Giant Hogweed

Identification & Biology
Alias' : Cartwheel Flowers, Giant Cow Parsley, Giant Cow Parsnip, Hogsbane
Latin Name : Heracleum mantegazzianum
Category : Terrestrial Plants
Description :
  • Perennial that can grow 2 – 5 m tall 
  • Hollow, flowering stalk is up to 10 centimetres in diameter, usually with bristles and purple spots 
  • Dark green leaves, up to 3 metres long, divided into 2 to 3 lobes, with highly jagged edges and with stiff underside hairs 
  • Large, umbrella-shaped clusters of white flowers, 20 – 50 centimetres across 


Giant hogweed is a highly competitive plant that can tolerate full shade and seasonal flooding. Plants reproduce by seed and can produce up to 100,000 winged seeds that remain viable in the soil for up to 15 years. Seeds can be dispersed by wind, water, animals, equipment and vehicles. Above-ground portions of the plant die back in winter. Giant hogweed is of particular concern for its toxic sap. Worksafe BC has issued a toxic plant warning for giant hogweed that requires workers to wear heavy, water-resistant gloves and water-resistant coveralls that cover the skin when working near this plant. 

In the Okanagan, giant hogweed can be easily confused with cow parsnip (Heracleum maximum). Cow parsnip blooms in July, while giant hogweed blooms in August. Cow parsnip flower heads are much smaller than giant hogweed (0.2 m compared to up to 1.5m, respectively). Cow parsnip stems are smooth and have soft hairs, whereas giant hogweed stems have purple streaks, blotches, lines, and spots with stiff hairs and a bristly feel. Giant hogweed can also be confused with blue elderberry (Sambucus cerulea), which also has large clusters of white flowers. However, blue elderberry stems lack the purple blotches and hairs that are characteristic of giant hogweed, and do not nearly grow as tall as giant hogweed. 

Look Alikes

Giant hogweed can grow under a variety of conditions, but prefers to grow in wet areas in parks, forest edges, gardens and along streams. It is distributed throughout the Lower Mainland, Fraser Valley, Gulf Islands, and central to southern Vancouver Island. There have been no reported cases of giant hogweed in the Okanagan as of yet.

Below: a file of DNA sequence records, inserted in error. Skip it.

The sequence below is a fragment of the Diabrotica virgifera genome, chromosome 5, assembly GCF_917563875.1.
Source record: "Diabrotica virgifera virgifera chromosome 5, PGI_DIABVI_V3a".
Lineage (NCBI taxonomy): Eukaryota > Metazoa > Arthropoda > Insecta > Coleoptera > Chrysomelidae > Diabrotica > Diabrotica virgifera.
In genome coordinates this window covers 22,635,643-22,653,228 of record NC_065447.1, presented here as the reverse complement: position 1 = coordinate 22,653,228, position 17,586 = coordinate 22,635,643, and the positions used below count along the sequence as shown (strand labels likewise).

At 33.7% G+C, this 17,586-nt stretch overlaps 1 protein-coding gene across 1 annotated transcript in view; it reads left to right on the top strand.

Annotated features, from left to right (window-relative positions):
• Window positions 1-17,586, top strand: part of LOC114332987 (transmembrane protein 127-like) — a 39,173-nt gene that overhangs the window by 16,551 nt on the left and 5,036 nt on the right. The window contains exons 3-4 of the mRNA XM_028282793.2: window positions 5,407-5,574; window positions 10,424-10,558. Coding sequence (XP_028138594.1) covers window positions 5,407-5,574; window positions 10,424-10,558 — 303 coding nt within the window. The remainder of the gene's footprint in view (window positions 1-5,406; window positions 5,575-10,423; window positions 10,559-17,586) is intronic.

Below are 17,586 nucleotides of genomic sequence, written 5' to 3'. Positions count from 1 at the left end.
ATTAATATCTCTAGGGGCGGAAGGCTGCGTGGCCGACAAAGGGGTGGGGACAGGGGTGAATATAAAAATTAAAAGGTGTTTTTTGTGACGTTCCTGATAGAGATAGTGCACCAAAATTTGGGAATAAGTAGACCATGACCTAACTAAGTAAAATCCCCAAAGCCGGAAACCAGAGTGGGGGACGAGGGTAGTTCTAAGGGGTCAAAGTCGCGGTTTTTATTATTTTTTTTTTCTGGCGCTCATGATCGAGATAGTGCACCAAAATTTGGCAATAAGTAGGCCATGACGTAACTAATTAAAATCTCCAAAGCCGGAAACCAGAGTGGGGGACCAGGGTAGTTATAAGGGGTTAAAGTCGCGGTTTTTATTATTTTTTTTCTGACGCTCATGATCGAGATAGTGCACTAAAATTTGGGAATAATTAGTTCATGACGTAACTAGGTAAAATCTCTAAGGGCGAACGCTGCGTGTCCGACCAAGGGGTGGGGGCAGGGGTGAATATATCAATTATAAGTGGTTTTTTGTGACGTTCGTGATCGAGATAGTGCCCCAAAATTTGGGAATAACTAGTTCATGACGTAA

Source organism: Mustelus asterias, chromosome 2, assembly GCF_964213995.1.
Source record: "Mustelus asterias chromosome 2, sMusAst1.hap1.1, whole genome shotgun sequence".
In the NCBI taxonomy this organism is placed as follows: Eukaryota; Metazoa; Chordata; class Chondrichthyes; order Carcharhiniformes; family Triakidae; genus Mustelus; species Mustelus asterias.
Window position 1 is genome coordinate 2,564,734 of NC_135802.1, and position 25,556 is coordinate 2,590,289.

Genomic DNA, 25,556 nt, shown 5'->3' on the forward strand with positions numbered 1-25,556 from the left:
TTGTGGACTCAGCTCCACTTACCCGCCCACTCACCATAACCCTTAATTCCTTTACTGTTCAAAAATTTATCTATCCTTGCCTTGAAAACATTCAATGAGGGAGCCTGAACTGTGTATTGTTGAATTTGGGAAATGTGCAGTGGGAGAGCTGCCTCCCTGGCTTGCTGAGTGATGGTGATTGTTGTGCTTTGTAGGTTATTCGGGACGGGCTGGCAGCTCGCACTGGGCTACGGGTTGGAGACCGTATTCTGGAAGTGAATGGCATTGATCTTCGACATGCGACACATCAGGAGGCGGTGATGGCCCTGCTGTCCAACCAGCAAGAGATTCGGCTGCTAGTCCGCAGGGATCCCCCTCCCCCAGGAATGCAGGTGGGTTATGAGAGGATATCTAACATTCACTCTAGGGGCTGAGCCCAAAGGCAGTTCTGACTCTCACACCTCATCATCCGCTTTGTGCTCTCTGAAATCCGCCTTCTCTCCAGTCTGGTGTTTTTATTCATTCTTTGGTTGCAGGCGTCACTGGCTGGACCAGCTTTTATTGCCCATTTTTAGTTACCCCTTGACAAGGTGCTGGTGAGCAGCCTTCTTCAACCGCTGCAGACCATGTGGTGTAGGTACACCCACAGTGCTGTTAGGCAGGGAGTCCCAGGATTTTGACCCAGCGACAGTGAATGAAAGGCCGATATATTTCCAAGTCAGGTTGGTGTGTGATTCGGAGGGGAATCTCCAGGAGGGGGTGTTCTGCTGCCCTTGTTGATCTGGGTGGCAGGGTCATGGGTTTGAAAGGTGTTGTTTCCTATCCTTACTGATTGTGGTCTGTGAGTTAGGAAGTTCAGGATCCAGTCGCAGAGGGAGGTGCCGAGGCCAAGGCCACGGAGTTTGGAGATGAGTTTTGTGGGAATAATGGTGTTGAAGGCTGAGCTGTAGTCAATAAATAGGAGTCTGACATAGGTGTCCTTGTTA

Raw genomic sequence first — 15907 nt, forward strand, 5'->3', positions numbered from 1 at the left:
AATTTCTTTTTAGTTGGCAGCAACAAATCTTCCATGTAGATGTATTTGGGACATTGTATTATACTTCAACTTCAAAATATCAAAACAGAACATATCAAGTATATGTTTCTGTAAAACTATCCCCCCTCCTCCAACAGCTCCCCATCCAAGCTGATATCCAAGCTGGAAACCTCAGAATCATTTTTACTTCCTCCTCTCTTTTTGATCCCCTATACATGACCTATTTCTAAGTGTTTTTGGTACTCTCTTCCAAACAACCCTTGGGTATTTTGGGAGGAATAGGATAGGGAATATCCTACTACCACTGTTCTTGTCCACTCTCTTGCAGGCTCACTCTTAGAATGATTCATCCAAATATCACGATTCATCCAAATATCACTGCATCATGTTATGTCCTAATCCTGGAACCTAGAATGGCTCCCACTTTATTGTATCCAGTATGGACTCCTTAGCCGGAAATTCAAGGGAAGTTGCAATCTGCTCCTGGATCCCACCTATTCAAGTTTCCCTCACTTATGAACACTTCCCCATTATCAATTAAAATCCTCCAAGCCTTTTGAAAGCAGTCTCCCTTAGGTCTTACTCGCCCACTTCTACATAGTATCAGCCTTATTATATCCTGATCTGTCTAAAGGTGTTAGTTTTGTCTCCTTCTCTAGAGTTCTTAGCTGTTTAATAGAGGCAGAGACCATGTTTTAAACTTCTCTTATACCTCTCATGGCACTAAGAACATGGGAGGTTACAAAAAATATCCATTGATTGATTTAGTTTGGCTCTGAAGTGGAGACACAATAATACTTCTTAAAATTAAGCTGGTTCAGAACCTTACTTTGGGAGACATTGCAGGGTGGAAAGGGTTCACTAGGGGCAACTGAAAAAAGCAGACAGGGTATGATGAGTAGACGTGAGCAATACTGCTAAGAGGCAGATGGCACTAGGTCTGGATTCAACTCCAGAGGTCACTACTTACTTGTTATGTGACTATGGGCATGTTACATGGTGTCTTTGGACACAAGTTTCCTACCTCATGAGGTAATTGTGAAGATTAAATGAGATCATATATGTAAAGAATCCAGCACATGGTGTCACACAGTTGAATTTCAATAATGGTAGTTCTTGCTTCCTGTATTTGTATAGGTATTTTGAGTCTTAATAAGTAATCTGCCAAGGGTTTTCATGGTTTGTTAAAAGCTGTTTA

Impact & Risks
  • Giant hogweed is TOXIC; its sap can cause significant burns to the skin after exposure to sunlight; blistering, scarring and skin irritation can re-occur for several years; sap may cause blindness if rubbed in the eyes  
  • It is a highly aggressive invasive plant; it outcompetes native vegetation and displaces desirable forage species 
  • Giant hogweed can quickly dominate ravines and stream banks and cause erosion
Prevention & Mitigation

Giant hogweed is on the “Watch For” list in the Okanagan and sightings should be reported via the BC Report Invasives phone app or online. For more information, go to:

The most effective way to ensure that your lands do not become infested with giant hogweed is by prevention. Here are some recommendations to prevent invasion: 

  • Do not purchase, trade or grow giant hogweed 
  • Maintain your crops and natural lands in a healthy, vigorous condition to ensure a competitive plant community 
  • Regularly patrol your property for giant hogweed plants and immediately control or remove infestations before seed set  
  • Immediately re-vegetate disturbed, bare soils with a suitable seed mixture that provides dense, early colonization to prevent weed invasion  
  • Do not move contaminated soils to a new area  
Treatment & Disposal
  • It is best to hire a professional to manage giant hogweed infestations; protective gear (gloves, goggles or a face shield, a suit and boots) should be used, as all parts of giant hogweed contain toxic sap that can cause significant burns 
  • In spring use a shovel or loppers to cut the main root 5-15 centimetres below the soil surface; this is suitable for individual plants, sites with less than 100 plants 
  • From May to July, cut off the flower clusters to prevent seeds from forming; this will not kill the plant and new flowers may form after cutting 
  • For disposal, cut plants into smaller pieces, double-bag in heavy garbage bags, seal tightly and dispose as garbage waste
  • Monitor sites each year in the spring to identify and remove new seedlings
  • Restore the area with native or non-invasive plants only after the giant hogweed is no longer present 
  • Chemical control is also an option; before applying herbicides, read the label for full use and precautionary instructions  
  • For further information on the selection and application of chemicals to protect your crop, contact AgriService BC at 1-888-221-7141 or email  
  • Plant material should be placed in a large, sealed heavy-duty plastic bag and disposed of at the landfill; do not compost this plant  
  • There are currently no biocontrol agents (natural insect enemies) available for use in B.C.


*The manual control information in this section was adapted from Tackling Giant Hogweed (Dec 2020) produced by MetroVancouver and available online

Okanagan Distribution

Priority Level Definitions

Watch For - Poses a significant threat (very high risk) and does NOT presently occur in the region OR is relatively new to the region and is very limited in extent.
High - High risk/impact; limited population with significant potential to spread in the region.
Medium - Medium risk/impact; limited distribution – broader population distribution with potential to spread further in a region.
Low - Low risk/impact; may be widespread or not, may be of concern in specific situations with certain high values – e.g. specific agriculture crops. Some species may be treated primarily with biological control agents.